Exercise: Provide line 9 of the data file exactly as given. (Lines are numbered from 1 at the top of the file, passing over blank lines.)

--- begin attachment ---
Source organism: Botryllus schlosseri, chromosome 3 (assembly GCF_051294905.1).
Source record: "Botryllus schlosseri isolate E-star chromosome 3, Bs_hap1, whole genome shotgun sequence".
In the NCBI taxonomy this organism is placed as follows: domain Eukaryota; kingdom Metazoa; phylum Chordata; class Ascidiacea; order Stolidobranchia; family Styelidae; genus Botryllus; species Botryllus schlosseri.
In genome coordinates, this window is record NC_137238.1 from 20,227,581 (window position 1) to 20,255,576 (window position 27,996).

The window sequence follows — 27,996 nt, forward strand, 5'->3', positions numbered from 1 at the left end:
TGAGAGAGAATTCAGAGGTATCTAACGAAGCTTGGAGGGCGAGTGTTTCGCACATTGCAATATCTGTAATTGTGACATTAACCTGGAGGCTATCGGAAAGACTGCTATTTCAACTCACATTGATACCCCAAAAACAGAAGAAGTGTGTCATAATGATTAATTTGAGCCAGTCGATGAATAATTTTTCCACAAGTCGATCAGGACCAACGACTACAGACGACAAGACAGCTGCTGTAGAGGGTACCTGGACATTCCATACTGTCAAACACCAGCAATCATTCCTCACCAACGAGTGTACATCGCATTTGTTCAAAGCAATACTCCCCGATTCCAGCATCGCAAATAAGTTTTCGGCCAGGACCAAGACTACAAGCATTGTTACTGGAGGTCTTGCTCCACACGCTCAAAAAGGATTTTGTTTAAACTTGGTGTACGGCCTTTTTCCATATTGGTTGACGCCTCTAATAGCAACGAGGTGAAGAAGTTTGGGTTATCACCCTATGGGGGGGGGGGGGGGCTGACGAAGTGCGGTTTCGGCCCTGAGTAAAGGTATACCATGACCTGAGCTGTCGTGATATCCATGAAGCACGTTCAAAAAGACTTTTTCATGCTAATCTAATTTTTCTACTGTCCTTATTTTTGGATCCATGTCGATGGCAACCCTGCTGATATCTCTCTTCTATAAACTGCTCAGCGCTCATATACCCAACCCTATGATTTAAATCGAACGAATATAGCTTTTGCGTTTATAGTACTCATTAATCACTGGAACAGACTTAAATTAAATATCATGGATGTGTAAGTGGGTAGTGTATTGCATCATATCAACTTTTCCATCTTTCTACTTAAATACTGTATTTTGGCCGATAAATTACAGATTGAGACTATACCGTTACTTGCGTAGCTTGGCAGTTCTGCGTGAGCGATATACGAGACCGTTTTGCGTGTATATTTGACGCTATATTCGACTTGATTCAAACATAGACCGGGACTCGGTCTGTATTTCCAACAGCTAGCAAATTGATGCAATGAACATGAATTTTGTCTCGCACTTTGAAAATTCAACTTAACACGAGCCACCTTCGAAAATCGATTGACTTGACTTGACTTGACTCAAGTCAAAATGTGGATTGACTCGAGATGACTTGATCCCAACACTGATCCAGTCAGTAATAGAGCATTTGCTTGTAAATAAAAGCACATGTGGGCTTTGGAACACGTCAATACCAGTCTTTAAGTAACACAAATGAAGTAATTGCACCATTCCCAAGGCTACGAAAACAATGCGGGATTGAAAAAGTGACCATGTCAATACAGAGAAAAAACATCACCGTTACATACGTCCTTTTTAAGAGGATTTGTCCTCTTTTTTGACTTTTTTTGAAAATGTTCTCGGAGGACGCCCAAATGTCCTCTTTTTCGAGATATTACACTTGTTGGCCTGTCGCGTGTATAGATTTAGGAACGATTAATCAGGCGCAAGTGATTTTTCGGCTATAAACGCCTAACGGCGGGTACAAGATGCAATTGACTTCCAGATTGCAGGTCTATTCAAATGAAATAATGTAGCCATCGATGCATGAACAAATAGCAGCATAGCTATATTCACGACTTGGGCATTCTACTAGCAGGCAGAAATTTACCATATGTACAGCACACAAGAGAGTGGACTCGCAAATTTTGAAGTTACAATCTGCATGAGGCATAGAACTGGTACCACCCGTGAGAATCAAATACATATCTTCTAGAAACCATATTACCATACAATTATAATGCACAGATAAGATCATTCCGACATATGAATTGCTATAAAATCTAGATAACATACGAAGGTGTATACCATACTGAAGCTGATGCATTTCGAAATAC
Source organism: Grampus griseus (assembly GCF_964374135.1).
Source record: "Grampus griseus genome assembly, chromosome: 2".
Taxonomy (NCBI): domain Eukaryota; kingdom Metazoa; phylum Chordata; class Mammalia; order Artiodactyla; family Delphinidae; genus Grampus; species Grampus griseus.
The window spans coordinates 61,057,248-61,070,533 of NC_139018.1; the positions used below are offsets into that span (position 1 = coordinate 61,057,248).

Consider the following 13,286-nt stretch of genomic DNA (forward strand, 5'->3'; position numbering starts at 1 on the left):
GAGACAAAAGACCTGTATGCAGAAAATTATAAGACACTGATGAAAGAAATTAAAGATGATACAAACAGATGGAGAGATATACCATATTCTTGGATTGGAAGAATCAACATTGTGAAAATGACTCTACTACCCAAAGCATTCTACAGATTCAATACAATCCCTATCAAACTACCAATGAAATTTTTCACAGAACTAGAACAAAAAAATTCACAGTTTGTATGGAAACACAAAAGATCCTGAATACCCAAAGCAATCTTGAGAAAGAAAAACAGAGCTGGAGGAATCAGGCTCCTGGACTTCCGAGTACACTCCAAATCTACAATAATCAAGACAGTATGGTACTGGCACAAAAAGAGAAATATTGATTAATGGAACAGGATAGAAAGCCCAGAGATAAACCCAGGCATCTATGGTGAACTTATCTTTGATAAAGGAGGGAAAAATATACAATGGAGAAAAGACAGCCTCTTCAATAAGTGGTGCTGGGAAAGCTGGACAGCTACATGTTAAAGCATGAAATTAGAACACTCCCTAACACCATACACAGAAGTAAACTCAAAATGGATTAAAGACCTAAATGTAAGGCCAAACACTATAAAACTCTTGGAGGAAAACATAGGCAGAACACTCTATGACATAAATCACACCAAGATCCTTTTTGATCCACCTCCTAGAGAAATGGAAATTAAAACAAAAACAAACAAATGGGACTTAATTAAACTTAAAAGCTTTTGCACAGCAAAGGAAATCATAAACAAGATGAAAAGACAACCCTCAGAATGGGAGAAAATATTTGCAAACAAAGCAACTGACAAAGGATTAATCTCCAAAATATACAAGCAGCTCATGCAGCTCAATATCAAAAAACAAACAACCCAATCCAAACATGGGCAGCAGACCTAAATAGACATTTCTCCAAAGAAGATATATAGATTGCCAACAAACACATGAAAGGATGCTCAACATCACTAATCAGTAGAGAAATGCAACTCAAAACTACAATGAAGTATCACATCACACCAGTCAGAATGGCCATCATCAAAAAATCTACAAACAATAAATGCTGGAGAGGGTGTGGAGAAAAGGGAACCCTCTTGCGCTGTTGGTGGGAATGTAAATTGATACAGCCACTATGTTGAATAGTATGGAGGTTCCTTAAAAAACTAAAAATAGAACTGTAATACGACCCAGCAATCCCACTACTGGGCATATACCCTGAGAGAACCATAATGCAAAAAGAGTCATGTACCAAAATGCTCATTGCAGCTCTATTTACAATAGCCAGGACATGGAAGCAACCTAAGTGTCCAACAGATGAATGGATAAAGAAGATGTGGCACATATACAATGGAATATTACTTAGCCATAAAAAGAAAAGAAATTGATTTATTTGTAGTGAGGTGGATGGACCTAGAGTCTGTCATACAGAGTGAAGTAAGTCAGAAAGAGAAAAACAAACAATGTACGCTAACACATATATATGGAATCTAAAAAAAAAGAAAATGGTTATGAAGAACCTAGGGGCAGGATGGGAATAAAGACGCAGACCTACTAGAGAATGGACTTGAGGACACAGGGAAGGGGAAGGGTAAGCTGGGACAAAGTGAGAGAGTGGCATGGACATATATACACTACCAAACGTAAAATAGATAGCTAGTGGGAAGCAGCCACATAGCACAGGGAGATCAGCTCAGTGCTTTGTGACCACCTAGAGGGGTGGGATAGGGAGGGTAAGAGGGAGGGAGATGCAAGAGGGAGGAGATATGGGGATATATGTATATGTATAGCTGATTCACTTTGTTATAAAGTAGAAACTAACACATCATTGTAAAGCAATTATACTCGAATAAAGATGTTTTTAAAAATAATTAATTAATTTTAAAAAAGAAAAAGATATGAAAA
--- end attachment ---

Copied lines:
Taxonomy (NCBI): domain Eukaryota; kingdom Metazoa; phylum Chordata; class Mammalia; order Artiodactyla; family Delphinidae; genus Grampus; species Grampus griseus.